PAGE 62

52 60 50 ?

PAGE 63

53 o> X UJ CD z -J o UJ UJ O) UJ < a: UJ .0 .9 8 V^ m m 7 H 14 D 21 DAYS be Z\^ / / zp;:;^^ RRADIATION (kR) Fig. 16. Average weights of 'Okinawa' peach seedlings exposed to gamma-radiation during stratification. Letters in common within each group indicate lack of significance at the ,05 level.

PAGE 64

54 o» X o o X (/) UJ < en UJ .9 .8 .7 UJ 5 .6 .5 .4 .3 .2 H

PAGE 65

55 o> X O o q: LlI < q: UJ .7 .6 .5 UJ 5 .4 .3 .3 .2 RRADIATION (kR) Fig. 18. Average root weights of 'Okinawa' peach seedlings exposed to gamma-radiation during stratification. Letters in common within each group indicate lack of significance at the .05 level.

PAGE 66

56 8 G o X z UJ o o X CO UJ < UJ 14 8 m 7 1 14 D 21 I: DAYS b ^; ab IRRADIATION (kR) Fig. 19. Average shoot lengths of 'Okinawa' peach seedlings exposed to gamma-radiation during stratification. Letters in common within each group indicate lack of significance at the .05 level.

PAGE 67

57 cantly different from the 3 kR treatment. The 1 kR treatment was not statistically different from either of the other 2 treatments. The means of seedling emergence expressed by time of irradiation closely parallelled the results obtained for total germination. The effects of gamma-radiation were partially reflected in the rate of seedling emergence, with irradiated seedlings being slower to emerge. However, there was no apparent effect of irradiation of 1 kR on the rate of emergence, but the seedlings which had received 3 kR were slower to emerge than seedlings of either 1 kR or kR (Fig. 15). The data for average seedling weights are presented in Figure 16. Obtained F values for time of irradiation and for interaction were highly significant, but irradiation dosage was insignificant. Consequently, it is possible to ignore the interaction and compare times of irradiation as averages of all irradiation dosages. Irradiation after stratification was completed (21 days) resulted in seedlings of significantly higher weight than at any other time. Also, irradiation at the outset of stratification (0 days) caused significantly lower average seedling weight. For irradiation during stratification, there was no discernible difference between irradiation after 7 or 14 days. The data for average shoot and root weights are shown in Figure 17 and Figure 18, respectively. The statistical significance of the F values was identical to that just presented for average seedling weights. Moreover, the same differences were noted and the interpretations were unchanged. In Figure 19 are presented the data for average shoot lengths in response to irradiation dosage and time. All F values were highly significant. However, close inspection of the data revealed that the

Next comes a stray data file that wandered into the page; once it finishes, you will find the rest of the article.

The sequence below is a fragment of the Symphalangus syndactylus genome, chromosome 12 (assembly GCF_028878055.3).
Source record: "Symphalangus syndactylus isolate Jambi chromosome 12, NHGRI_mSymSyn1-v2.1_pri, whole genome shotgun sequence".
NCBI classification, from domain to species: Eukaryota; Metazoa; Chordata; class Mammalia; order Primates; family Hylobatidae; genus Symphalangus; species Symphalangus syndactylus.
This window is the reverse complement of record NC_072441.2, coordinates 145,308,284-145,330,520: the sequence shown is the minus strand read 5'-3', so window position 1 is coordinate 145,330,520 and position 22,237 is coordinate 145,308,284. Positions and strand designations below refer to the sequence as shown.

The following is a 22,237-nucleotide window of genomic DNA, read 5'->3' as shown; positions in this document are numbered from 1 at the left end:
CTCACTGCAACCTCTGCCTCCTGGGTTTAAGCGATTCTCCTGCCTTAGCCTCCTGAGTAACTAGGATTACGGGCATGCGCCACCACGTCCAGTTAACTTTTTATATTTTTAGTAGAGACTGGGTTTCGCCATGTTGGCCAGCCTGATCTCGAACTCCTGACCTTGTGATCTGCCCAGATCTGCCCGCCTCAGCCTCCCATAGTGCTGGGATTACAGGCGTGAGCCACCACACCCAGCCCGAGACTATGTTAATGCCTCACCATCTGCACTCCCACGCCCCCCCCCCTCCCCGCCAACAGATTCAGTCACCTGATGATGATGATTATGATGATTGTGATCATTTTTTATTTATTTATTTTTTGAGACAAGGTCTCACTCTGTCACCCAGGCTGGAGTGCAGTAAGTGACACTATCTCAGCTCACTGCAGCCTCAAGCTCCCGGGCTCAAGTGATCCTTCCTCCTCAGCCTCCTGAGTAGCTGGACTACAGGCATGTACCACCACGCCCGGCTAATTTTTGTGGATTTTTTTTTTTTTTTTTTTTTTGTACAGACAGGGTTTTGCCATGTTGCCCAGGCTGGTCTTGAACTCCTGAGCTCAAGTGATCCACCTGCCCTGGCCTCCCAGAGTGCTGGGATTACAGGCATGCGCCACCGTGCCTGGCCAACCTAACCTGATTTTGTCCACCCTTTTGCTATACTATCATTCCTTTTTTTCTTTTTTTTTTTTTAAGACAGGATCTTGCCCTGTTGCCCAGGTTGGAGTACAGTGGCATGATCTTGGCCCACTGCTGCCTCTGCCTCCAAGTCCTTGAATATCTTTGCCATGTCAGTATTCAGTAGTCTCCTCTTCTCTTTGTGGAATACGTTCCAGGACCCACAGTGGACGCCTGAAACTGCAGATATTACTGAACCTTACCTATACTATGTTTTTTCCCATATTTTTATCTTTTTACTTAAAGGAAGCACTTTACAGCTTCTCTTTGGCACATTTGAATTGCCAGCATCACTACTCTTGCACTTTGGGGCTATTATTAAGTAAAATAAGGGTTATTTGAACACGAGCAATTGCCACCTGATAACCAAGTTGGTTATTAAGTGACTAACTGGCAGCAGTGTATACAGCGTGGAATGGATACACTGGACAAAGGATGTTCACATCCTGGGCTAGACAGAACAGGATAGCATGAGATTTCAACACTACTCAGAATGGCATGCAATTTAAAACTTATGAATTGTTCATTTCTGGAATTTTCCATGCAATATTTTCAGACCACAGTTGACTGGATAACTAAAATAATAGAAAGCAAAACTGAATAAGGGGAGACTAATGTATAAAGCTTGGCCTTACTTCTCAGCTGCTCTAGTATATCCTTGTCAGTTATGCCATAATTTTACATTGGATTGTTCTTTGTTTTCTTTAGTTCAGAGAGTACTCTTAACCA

PAGE 68

58 presence of a significant interaction actually made no difference in the statistical arrangement of the means, whether they were compared by dosage or by time of irradiation. Thus, comparisons of the means of either factor as averages of all levels of the other factor should be valid. The 1 kR treatm.ent was not statistically different from the kR treatment, but seedlings in both attained a greater height than those of the 3 kR treatment. Also, irradiation at the end of stratification was less damaging to shoot elongation than at other times, and irradiation at the outset of stratification was most damaging. During stratification, it made no difference in shoot length whether the seeds were irradiated after 7 or 14 days. One point of interest of the growth responses concerns the kR treatment. Because that treatment was a control, time of irradiation should not have influenced its growth. However, there was a wide divergence of response between the kR seeds which were irradiated at the outset and the end of stratification, and between each of those and irradiation during the course of stratification (Figs. 16, 17, 18, and 19). Inasmuch as the seeds were all treated on the same date, the times when seeds were placed in stratification were staggered so that the exact number of days of stratification had been attained by the date of irradiation. Thus, stratification was proceeding during a 6-wk period, as the 21-day seeds had completed stratification before the 0-day seeds had begun stratification. Apparently, there was a malfunction of the refrigeration unit of the growth chamber which resulted in temperature fluctuations. The degree of fluctuation could not be ascertained, however. The malfunction apparently occurred soon after the irradiation date, as the

PAGE 69

59 seedlings of those treatments which still required stratification showed effects similar to the physiological dwarfing which results from either insufficient chilling or temperature reversal of chilling. This was substantiated by comparison of these results with those obtained for 2 separate controls (Table 7). One set of controls (I) completed stratification 5 days after the 21-day seeds and 2 days before the 14-day seeds. Another set of controls (II) was stratified 2 days later than the 0-day seeds. The results for control I, which received only 5 days of stratification after the date of irradiation, generally ranged between the results for the 14-day and 21-day irradiation treatments. The growth responses for control II, however, fell between those for the 0-day and 7-day irradiation treatments. Because the experiment was initiated in June, 1971, and the data were not analyzed until September, these discrepancies were not discovered until the supply of seeds became limited. Also, since germination per se was not influenced, a decision was made not to retest using the same method. Inhibitor Application to Stratifying Seeds The objectives of this experiment were to determine if FUDR, ACTD, and CHI would exert an influence on seed dormancy; to ascertain if there was a time sensitivity of stratifying seeds to these inhibitors; and to discern whether the inhibitors caused any adverse effects on the subsequent growth of the resultant seedlings. Germination, emergence, and growth responses of the emerged seedlings as a result of treatment with the inhibitors are summarized in Figures 20, 21, 22, 23, 24, 25, 26, and 27.